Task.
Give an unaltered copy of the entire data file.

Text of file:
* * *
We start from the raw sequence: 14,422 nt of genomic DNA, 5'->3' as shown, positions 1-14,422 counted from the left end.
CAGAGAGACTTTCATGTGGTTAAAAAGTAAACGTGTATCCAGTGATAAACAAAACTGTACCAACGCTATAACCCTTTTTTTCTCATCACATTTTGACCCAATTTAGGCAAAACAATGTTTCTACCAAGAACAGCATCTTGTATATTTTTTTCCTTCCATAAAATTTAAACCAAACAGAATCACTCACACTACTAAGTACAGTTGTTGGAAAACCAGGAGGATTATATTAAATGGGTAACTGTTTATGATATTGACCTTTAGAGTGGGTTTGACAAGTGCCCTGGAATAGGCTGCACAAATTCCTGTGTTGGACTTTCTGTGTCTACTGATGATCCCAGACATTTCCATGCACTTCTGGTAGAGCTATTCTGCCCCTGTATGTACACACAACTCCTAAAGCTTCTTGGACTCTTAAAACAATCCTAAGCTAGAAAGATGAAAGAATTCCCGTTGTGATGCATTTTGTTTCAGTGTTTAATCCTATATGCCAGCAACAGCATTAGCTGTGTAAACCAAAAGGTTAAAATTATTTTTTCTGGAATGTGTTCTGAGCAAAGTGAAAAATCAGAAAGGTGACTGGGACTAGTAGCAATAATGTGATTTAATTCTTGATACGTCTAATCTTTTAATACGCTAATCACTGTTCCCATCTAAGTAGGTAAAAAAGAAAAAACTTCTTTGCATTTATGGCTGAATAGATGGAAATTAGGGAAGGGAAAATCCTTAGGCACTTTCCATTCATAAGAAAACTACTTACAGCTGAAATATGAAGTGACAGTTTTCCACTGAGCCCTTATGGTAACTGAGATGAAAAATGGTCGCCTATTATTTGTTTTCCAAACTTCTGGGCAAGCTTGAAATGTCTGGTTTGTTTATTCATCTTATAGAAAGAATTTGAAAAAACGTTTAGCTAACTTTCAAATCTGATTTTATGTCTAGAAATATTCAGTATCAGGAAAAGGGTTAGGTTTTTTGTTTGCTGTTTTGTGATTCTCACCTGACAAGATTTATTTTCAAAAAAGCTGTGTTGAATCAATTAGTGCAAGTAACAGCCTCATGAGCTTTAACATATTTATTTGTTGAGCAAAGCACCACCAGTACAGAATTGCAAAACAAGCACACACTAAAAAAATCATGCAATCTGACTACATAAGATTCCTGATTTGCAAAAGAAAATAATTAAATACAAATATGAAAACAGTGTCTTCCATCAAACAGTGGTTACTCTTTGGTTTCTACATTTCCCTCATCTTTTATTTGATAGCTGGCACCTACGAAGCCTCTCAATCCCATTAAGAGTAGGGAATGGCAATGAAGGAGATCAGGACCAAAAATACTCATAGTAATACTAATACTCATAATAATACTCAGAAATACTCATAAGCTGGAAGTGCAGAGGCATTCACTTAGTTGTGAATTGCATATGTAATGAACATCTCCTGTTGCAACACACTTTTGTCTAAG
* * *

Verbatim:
We start from the raw sequence: 14,422 nt of genomic DNA, 5'->3' as shown, positions 1-14,422 counted from the left end.
CAGAGAGACTTTCATGTGGTTAAAAAGTAAACGTGTATCCAGTGATAAACAAAACTGTACCAACGCTATAACCCTTTTTTTCTCATCACATTTTGACCCAATTTAGGCAAAACAATGTTTCTACCAAGAACAGCATCTTGTATATTTTTTTCCTTCCATAAAATTTAAACCAAACAGAATCACTCACACTACTAAGTACAGTTGTTGGAAAACCAGGAGGATTATATTAAATGGGTAACTGTTTATGATATTGACCTTTAGAGTGGGTTTGACAAGTGCCCTGGAATAGGCTGCACAAATTCCTGTGTTGGACTTTCTGTGTCTACTGATGATCCCAGACATTTCCATGCACTTCTGGTAGAGCTATTCTGCCCCTGTATGTACACACAACTCCTAAAGCTTCTTGGACTCTTAAAACAATCCTAAGCTAGAAAGATGAAAGAATTCCCGTTGTGATGCATTTTGTTTCAGTGTTTAATCCTATATGCCAGCAACAGCATTAGCTGTGTAAACCAAAAGGTTAAAATTATTTTTTCTGGAATGTGTTCTGAGCAAAGTGAAAAATCAGAAAGGTGACTGGGACTAGTAGCAATAATGTGATTTAATTCTTGATACGTCTAATCTTTTAATACGCTAATCACTGTTCCCATCTAAGTAGGTAAAAAAGAAAAAACTTCTTTGCATTTATGGCTGAATAGATGGAAATTAGGGAAGGGAAAATCCTTAGGCACTTTCCATTCATAAGAAAACTACTTACAGCTGAAATATGAAGTGACAGTTTTCCACTGAGCCCTTATGGTAACTGAGATGAAAAATGGTCGCCTATTATTTGTTTTCCAAACTTCTGGGCAAGCTTGAAATGTCTGGTTTGTTTATTCATCTTATAGAAAGAATTTGAAAAAACGTTTAGCTAACTTTCAAATCTGATTTTATGTCTAGAAATATTCAGTATCAGGAAAAGGGTTAGGTTTTTTGTTTGCTGTTTTGTGATTCTCACCTGACAAGATTTATTTTCAAAAAAGCTGTGTTGAATCAATTAGTGCAAGTAACAGCCTCATGAGCTTTAACATATTTATTTGTTGAGCAAAGCACCACCAGTACAGAATTGCAAAACAAGCACACACTAAAAAAATCATGCAATCTGACTACATAAGATTCCTGATTTGCAAAAGAAAATAATTAAATACAAATATGAAAACAGTGTCTTCCATCAAACAGTGGTTACTCTTTGGTTTCTACATTTCCCTCATCTTTTATTTGATAGCTGGCACCTACGAAGCCTCTCAATCCCATTAAGAGTAGGGAATGGCAATGAAGGAGATCAGGACCAAAAATACTCATAGTAATACTAATACTCATAATAATACTCAGAAATACTCATAAGCTGGAAGTGCAGAGGCATTCACTTAGTTGTGAATTGCATATGTAATGAACATCTCCTGTTGCAACACACTTTTGTCTAAG